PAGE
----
For those of us who aren't one-week old, let's put the last two weeks in perspective. Nevermind the proper perspective, which reaches back to 1971 for gold and 1964 for silver, when gold was $35/oz and silver was $1.25/oz; no, we'll surely be chastised that "oh, but it was different back then," so we can't possibly do that! So, we'll acquiesce, and just go back 12 months for a little perspective. Was it that different 12 months ago? Hmmm....
You might not remember it, but here is what was happening 12 months ago, and what's happening today:
Silver spot per oz, October 1, 2010: $21.98.
Silver spot per oz, October 1, 2011: $29.98.
Gold spot per oz, October 1, 2010: $1315.
Gold spot per oz, October 1, 2011: $1620.
In other words, silver is up $8.00/oz, or 36.4% since this time last year. Gold is up $305/oz, or 23.2% since this time last year. Now, since the economy is just stellar and everything is great and has been totally repaired (what, you didn't notice?) over these past 12 months, how about USDX?
USDX, October 1, 2010: 78.47
USDX, October 1, 2011: 78.55
Or, courtesy a Bloomberg USDX screen-shot:
And what you're looking at is pretty important.
Now, let's blend this information. USDX is almost exactly were it was 12 months ago, with a negligible 1/1o of 1% change (and please note USDX can swing 10 times that intraday!). If USDX is accurately reflecting the dollar's ability to trade for hard money, then the gold and silver prices in USD should be just 1/10 of 1% higher today than they were 1 year ago.
But, wait---we have the data above: gold is 23.2% higher and silver is 36.4% higher. What is going on here?
That USDX chart is like a roller-coaster: a lot of up and down, but you end up where you start. If commodities (or anything else) were tethered to the USD, then they too should be just about where they were at this USDX level. But they aren't. Now, let's look at equities:
DJIA, October 2010: 10,944
DJIA, October 2011: 10,913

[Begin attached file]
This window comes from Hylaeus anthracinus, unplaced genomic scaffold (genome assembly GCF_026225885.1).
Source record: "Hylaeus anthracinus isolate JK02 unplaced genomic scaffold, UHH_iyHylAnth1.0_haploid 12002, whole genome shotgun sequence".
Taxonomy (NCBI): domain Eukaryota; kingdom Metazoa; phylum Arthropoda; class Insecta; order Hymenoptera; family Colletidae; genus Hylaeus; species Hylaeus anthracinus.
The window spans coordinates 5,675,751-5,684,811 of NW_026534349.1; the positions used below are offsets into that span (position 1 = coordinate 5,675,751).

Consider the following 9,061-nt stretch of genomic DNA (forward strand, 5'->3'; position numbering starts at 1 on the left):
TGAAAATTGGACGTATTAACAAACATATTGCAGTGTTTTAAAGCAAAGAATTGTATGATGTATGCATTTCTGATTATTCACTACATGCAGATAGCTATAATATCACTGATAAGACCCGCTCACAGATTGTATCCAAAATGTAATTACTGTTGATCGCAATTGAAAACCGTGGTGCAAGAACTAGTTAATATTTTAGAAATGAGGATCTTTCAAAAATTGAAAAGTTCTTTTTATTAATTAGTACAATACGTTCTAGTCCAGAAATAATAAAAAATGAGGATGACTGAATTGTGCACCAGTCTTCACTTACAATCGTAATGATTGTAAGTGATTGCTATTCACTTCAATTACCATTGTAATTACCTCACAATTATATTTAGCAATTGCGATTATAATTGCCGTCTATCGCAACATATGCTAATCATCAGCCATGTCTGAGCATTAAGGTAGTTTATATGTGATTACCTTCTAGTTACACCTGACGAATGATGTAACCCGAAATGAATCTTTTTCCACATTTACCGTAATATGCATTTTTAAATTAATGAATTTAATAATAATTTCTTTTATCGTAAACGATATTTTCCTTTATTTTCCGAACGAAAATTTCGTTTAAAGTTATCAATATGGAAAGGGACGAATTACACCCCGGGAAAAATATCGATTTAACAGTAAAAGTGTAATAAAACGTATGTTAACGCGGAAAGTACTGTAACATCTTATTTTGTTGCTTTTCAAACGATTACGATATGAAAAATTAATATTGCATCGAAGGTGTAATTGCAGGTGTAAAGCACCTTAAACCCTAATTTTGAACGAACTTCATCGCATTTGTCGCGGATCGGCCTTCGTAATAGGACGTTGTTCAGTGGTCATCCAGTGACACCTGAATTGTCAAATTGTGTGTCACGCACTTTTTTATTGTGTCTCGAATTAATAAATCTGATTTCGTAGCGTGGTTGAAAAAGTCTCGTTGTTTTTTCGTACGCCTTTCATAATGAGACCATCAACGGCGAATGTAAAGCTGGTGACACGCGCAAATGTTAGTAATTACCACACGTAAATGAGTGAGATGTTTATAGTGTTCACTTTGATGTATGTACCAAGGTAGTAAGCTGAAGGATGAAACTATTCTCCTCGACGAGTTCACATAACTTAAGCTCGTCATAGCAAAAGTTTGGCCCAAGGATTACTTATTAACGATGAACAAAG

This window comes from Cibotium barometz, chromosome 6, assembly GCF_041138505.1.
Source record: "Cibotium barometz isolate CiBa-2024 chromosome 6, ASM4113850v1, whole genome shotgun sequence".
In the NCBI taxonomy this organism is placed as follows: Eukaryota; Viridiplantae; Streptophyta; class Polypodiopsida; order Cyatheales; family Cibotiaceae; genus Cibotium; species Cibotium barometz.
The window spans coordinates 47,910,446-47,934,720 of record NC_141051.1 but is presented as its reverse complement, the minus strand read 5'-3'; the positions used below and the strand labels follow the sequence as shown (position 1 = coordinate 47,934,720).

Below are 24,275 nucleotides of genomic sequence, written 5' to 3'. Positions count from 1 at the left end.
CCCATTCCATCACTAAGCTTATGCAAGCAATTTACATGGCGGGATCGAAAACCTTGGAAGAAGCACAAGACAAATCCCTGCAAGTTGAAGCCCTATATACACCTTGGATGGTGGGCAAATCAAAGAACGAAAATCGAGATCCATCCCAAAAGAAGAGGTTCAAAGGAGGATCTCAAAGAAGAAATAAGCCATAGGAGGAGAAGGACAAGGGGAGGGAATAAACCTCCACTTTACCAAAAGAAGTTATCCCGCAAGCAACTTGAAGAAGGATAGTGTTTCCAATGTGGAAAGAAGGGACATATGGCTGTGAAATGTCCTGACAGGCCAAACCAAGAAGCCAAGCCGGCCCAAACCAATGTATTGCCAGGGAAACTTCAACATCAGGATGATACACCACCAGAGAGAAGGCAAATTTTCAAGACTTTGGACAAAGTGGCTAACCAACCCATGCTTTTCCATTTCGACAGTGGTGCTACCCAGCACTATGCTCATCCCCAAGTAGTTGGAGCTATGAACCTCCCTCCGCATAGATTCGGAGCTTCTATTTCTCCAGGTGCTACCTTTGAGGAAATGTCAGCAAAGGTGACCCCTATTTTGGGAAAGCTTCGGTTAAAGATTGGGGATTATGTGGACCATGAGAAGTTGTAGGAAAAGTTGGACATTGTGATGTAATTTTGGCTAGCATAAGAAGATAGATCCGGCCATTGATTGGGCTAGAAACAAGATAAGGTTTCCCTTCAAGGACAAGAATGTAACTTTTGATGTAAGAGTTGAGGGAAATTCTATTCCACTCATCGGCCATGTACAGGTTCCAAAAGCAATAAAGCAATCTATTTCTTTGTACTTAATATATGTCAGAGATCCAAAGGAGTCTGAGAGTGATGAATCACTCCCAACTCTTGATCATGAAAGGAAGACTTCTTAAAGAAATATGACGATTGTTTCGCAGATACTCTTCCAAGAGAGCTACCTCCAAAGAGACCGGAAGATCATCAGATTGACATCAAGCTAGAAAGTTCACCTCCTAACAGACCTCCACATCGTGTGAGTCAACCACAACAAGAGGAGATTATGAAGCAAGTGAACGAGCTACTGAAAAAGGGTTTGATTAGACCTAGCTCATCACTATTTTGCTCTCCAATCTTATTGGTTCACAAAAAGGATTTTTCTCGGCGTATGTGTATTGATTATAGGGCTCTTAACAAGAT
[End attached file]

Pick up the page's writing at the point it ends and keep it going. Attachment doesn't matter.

S&P 500, October 2010: 1146
S&P 500, October 2011: 1136
According to USDX, the DJIA, and the S&P500, its almost as if this last year hasn't even happened! This is almost like market time travel! And what's more, you can see that the price changes in equities are following (tethered to?) the USDX while the price changes in gold and silver are not. Commodities and the USDX are supposed to weight opposite sides of the see-saw: one goes up, the other goes down. But now we have 12 months of data that shows when one goes up (USDX), the other isn't coming back down all the way. The direct 1:1 inverse relationship is breaking down, and it is breaking down against the USDX, and against USD.
Let's look at the USDX more closely. USDX is a composite index that values USD's purchasing power against the six other major currencies. Also, it is weighted, and weighted heaviest to euro. Here are the pieces of the USDX pie:
Euro (EUR): 58.6%
Japanese Yen (JPY): 12.6%
Pound sterling (GBP): 11.9%
Canadian dollar (CAD): 9.1%
Swedish krona (SEK): 4.2%
Swiss franc (CHF): 3.6%
Graphically, this pie looks like so:
Its a good thing for USD that CHF (aka Swissie) is weight at just 3.6%, because Swissie has been on a tear this year, breaking all kinds of records and raising to the highest USD price ever. The real weight in USDX, as you can see, is EUR, and unlike Swissie, EUR wasn't been doing to well at all this year. Yes, apparently the whole "oh my goodness, the entire EU is going broke without Germany" thing isn't too good for one's currency. When USD gains purchasing power on EUR, the USDX increases numerically, which leads to a decrease in USD commodities prices. Conversely, when EUR gains on USD, EUR gets more costly, USD losses value, and commodities priced in USD cost more USD, so the price goes up. Check out this 1-yr USD-EUR chart in combination with the 1-yr silver directly below it:
They are quite similar, as the peaks in EUR value are reflected in price (the $1.48 early May EUR high) on the USD-EUR part, and these correspond to USD weakness, which, again, is reflected in commodities as a higher price. But what's not similar are the ends of either: EUR-USD is nearly unchanged over the year (despite the roller coaster in the middle), from $1.33 last year to $1.36 this year, but silver--again--is up over 36%. That is quite a difference! This doesn't seem to fit the "dollar up, commodities down" in that 1:1 inverse relationship everyone has assumed for quite some time. For silver at least, that 1:1 has eroded to 1:0.64 or so.
I could very well be totally premature on this: perhaps next week USDX will push back and smash commodities again. But USDX has had two weeks of nothing up good press, jittery commodities traders, and margin hikes in its favor, and it hasn't been able to clean up that 36% silver spread, nor the 23% gold spread. Surely we are in for yet another crazy week.
This feels like mid August 2008.